In a lab filled with sensors, circuits, and cables, Alejandro Rico-Guevara has devised what may be the world’s strangest hummingbird feeder. Responding to timed lights and beeps, the hungry guests stick their beaks into a flower-shaped contraption and hover for a beat so a machine has time to gauge their oxygen intake. After, a tiny computer-controlled gate opens to a sugary reward.
At least that’s the idea. Getting the setup right has taken months of tinkering, says the University of California, Berkeley evolutionary biologist. “The birds are hard-wired to be fast,” Rico-Guevara explains. “We are trying to reverse all these years of evolution with training.”
Growing up in Colombia, Rico-Guevara never paid much attention to how gadgets worked; he was always more fascinated by the natural world. But these days, in his quest to better learn how hummingbirds consume and use energy, he’s as likely to play around with microcontrollers as traipse through a tropical forest. He blames the birds for turning him into a tech geek, and he’s not the only one.
Spurred by rapid improvements in software and the dropping cost of electronics, more ornithologists and biologists are now crossing disciplines to study one of the planet’s most distinctive avian families. Through inventive tools and experiments, they’re unearthing data on tough-to-study traits of hummingbirds, such as their voracious metabolism, rapid-fire flight patterns, and endurance during migration—allowing a clearer picture of the tiny acrobats and their needs to emerge.
Take Paolo Segre, a Stanford University biologist who co-led a 2018 study that analyzed some 300,000 in-flight turns, twists, and accelerations of 25 hummingbird species in South and Central America. “I think we’re really going to be entering into a golden age of understanding how animals maneuver using videography, just because the technology is advancing so rapidly,” he says.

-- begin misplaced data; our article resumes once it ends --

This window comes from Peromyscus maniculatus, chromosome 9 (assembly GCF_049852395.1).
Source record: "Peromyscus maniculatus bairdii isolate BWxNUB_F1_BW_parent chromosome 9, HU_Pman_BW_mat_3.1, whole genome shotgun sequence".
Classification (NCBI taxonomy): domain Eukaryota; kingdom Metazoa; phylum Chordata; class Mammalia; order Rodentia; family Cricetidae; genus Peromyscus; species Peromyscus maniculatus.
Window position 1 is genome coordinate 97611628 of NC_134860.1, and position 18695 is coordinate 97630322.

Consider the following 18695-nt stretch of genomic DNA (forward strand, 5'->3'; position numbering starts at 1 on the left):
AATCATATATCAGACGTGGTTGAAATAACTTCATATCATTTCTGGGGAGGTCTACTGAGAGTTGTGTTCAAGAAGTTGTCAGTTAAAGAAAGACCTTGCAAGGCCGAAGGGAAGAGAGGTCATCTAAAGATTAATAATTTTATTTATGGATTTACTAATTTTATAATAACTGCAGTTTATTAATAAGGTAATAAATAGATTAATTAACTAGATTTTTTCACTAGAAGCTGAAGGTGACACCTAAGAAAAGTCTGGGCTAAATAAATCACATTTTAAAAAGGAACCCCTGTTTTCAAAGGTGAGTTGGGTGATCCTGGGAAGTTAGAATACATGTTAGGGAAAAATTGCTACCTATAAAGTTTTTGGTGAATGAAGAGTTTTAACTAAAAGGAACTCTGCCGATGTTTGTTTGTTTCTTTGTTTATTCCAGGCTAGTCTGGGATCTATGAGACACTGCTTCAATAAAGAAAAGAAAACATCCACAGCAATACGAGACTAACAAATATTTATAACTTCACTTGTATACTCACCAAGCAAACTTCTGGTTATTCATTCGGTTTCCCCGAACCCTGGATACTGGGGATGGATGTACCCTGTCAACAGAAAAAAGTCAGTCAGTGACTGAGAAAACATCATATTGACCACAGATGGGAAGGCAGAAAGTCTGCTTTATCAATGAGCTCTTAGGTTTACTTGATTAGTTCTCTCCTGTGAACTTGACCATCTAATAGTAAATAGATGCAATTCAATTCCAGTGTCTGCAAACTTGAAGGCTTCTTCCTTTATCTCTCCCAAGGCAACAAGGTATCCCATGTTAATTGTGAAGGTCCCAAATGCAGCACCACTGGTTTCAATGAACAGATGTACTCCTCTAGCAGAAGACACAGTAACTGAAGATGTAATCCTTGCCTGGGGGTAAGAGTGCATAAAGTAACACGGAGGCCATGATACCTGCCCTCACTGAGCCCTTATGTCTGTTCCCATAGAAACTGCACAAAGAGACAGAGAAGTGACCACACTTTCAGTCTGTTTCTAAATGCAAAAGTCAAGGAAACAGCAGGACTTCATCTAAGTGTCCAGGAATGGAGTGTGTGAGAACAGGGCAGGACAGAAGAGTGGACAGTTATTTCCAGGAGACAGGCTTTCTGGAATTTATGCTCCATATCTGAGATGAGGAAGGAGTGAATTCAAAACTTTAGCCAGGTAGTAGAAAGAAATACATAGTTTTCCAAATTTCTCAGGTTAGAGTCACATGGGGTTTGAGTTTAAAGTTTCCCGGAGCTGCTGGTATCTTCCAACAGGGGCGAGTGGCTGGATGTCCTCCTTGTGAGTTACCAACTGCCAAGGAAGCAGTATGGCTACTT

He and his collaborators used synchronized high-speed cameras and computer vision—the kind Facebook might use to identify faces in a photo—to collect data that Segre says could lead to more aerodynamic designs of turbines and propellers. Operating this elaborate system in the remote jungle wasn’t easy, but with a little self-instruction and help from his programming buddies, Segre was able to pull it off.
“You can’t find many engineers who are going to sit out in the Amazon for three months, and you can’t find many pure ornithologists who are as interested in taking this sort of technological approach,” he says. “That’s where I fit in.”
Meanwhile, not far from Rico-Guevara’s Berkeley lab, University of California, Davis veterinary researcher Lisa Tell is gauging how urban habitats affect hummingbird health and range. She collaborated with engineers on campus to develop the first technology that collects precise, around-the-clock intel on multiple feeding birds at the same time. “I gave them ideas about what I wanted to do, and then we would go back and forth,” she says.
Together, they paired regular nectar feeders with radio-frequency antennas to scan the minuscule tags that Tell and her team implanted under hundreds of Anna’s and Allen’s Hummingbirds’ feathers. In December, she published the stats and schedules of some 65,000 visits, allowing her to map the birds’ network of interactions at the feeding stations.
All three scientists agree that new tech-enabled insights about hummingbird biology and behaviors could lead to stronger methods of conservation. For example, as Tell expands her work, she hopes to identify how diseases may spread at feeders and share tips for reducing those risks. Segre’s flight data, too, reveal how climate change could subtly impede the birds’ maneuvering abilities if they’re pushed to higher elevations. Finally, Rico-Guevara’s well-concealed respirometer might help pinpoint the right plants and microhabitats to sustain the metabolic needs of different species.
But it’s the drive to delve more into a fascinating group of birds that’s pushed Rico-Guevara out of his comfort zone. “What I’m really into is answering questions,” he says. “And the way you need to answer questions about hummingbirds is by using these technologies.”
This story originally ran in the Spring 2019 issue as “Hummingbird Hackers.” To receive our print magazine, become a member by making a donation today.